In Part One of this article, I gave you three steps in my 7-step formula for writing Kindle book descriptions that will help you to get your sales out of the doldrums and onto the high seas.
In Part Two, I’ll reveal the rest of the story…
4. Use formatting as well as words
Take some time to click through a few dozen Amazon Kindle book listings. Scroll down and just look at the descriptions. You don’t even necessarily have to read them.
Which ones catch your eye the most? If you’re like me, it’s the ones that make good use of formatting. Many simply upload the text in paragraph form. That’s hard to read. It isn’t eye friendly.
My experience is that book descriptions that incorporate bolding, italics and bullet points work best to guide the shoppers’ eyes to the information most valuable to them.
I prefer to create my book descriptions in Amazon Author Central instead of the Kindle Direct Publishing dashboard. Author Central gives you the ability to use bold, italics, numbering and bullets freely.
I make a point to include a bullet list in every description I write simply because it draws the eye and helps improve readership of that section of the description. Likewise, bolding only those most important messages can also improve the effectiveness of your description.
5. Show social proof
Yes, there is an entire section just for reviews of your book. However, including at least one positive review inside the book description ensures that customers see how others feel about your work. This is especially important if you have testimonials from well-known people.
6. Create a call-to-action
Even for novels and other fiction works, inserting a call-to-action points people in the right direction. It doesn’t have to be elaborate. Something simple such as “Follow along as Angie turns turmoil into triumph” or – for a business book – “Buy now and start [reaping this benefit] today.”
7. Include keywords
Since Amazon functions as a search engine of sorts, you’ll want to include the same keywords in your book description that you used when setting up your Kindle listing. Unlike with Google or Bing, there isn’t a lengthy list of ‘dos and don’ts’ about keyword use in Amazon. Make it sound natural, NOT like this example:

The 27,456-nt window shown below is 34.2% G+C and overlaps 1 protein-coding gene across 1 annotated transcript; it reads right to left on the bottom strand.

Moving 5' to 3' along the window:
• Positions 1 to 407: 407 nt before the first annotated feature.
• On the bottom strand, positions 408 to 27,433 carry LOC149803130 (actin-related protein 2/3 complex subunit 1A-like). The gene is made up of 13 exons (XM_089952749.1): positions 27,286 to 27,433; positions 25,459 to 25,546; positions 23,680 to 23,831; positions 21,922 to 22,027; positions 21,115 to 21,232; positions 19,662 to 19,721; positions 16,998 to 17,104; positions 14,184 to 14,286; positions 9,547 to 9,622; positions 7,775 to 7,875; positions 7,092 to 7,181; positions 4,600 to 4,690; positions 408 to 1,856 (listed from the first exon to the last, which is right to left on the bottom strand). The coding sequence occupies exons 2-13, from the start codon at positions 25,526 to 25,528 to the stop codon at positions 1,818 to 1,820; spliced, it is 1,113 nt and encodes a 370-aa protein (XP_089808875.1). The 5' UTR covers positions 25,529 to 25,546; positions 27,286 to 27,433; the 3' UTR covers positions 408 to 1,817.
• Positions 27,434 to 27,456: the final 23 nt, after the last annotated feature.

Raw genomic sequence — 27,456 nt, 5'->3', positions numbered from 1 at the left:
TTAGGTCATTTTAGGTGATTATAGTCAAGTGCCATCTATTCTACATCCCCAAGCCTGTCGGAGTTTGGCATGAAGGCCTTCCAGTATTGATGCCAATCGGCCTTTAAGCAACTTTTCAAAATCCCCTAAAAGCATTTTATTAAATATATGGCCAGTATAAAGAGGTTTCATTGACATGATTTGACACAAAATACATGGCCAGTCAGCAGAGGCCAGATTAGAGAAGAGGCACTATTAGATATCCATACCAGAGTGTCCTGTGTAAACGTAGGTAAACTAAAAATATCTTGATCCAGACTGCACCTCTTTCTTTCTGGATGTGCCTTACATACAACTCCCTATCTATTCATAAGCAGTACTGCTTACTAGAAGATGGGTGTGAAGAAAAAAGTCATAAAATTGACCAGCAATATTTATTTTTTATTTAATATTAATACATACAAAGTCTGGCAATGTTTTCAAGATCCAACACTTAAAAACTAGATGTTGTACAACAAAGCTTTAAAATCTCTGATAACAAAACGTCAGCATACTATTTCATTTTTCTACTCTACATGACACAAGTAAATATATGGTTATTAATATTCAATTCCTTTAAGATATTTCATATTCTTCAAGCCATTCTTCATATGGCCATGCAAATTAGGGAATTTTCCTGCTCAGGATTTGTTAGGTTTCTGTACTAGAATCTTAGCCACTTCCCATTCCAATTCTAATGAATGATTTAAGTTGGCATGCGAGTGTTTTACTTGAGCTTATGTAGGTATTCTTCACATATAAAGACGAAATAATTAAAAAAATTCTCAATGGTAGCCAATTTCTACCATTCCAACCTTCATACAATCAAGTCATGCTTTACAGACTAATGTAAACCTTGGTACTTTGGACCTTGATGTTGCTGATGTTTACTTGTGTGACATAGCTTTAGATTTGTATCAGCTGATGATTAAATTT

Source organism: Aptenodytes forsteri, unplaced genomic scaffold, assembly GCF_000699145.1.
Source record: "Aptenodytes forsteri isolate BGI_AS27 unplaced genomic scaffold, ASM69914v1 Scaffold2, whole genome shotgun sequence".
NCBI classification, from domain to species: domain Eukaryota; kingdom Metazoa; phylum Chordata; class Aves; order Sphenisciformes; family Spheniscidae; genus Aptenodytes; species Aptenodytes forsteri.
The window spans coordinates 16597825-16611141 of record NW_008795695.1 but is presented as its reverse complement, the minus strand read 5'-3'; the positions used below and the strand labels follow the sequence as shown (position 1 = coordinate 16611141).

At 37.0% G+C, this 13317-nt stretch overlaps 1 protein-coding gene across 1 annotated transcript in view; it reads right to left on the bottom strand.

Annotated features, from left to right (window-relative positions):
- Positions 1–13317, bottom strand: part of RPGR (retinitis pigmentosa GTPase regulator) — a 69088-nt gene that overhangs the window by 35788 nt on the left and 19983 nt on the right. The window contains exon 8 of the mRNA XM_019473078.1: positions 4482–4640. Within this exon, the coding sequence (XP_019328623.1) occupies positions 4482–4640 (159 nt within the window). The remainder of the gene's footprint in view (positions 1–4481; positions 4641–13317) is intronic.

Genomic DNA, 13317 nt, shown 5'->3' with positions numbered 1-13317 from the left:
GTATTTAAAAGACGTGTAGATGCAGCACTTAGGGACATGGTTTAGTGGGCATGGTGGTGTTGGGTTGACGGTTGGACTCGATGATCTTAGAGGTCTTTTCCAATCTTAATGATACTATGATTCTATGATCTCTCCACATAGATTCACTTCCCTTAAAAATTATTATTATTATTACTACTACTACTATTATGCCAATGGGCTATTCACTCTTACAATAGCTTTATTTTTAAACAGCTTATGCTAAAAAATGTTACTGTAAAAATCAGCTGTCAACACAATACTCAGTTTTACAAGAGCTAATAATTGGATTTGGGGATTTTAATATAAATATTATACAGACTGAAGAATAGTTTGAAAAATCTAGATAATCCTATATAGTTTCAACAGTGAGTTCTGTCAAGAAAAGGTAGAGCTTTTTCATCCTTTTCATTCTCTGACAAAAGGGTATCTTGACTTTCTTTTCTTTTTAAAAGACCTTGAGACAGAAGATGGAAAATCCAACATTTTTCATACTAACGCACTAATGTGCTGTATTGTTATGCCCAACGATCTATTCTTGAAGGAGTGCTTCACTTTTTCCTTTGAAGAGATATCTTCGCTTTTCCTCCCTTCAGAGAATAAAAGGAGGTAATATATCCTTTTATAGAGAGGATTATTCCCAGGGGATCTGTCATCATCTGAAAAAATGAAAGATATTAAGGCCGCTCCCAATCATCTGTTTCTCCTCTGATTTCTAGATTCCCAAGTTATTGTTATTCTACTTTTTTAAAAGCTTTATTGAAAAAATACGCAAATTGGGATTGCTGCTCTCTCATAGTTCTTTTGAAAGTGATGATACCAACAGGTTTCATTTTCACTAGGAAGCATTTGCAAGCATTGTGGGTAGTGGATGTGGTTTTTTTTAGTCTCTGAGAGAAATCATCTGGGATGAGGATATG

This internet marketing e-book will introduce the ‘newbie’ marketer to free internet marketing techniques, strategies, tips and solutions that will help resolve the internet marketing promotions dilemma that most newbie marketers face online.
It is an internet marketing tool and internet marketing training course that will guide the marketer towards becoming an internet marketing specialist bringing about online success and a profitable internet marketing business experience.
Oh please! Most of those instances of ‘internet marketing’ could be removed and it would read much better. Don’t butcher your description by inserting keywords at every possible turn. It’s simply too much and isn’t necessary. Amazon rankings revolve around much more than keywords in book descriptions, so there’s no need to ruin the message people will read for the mere hope of improving rankings.
The bottom line when it comes to Kindle book descriptions is to write your copy so people must buy your book to satisfy their curiosity about your topic. When you do that, sales will follow.
And there you have it…my 7-step formula for getting your Kindle books to sell. I’d appreciate you letting me know your thoughts on this topic in the comments below…
This article was originally published on The Future of Ink and is reprinted here in its entirety for our Magnolia Media Network readers.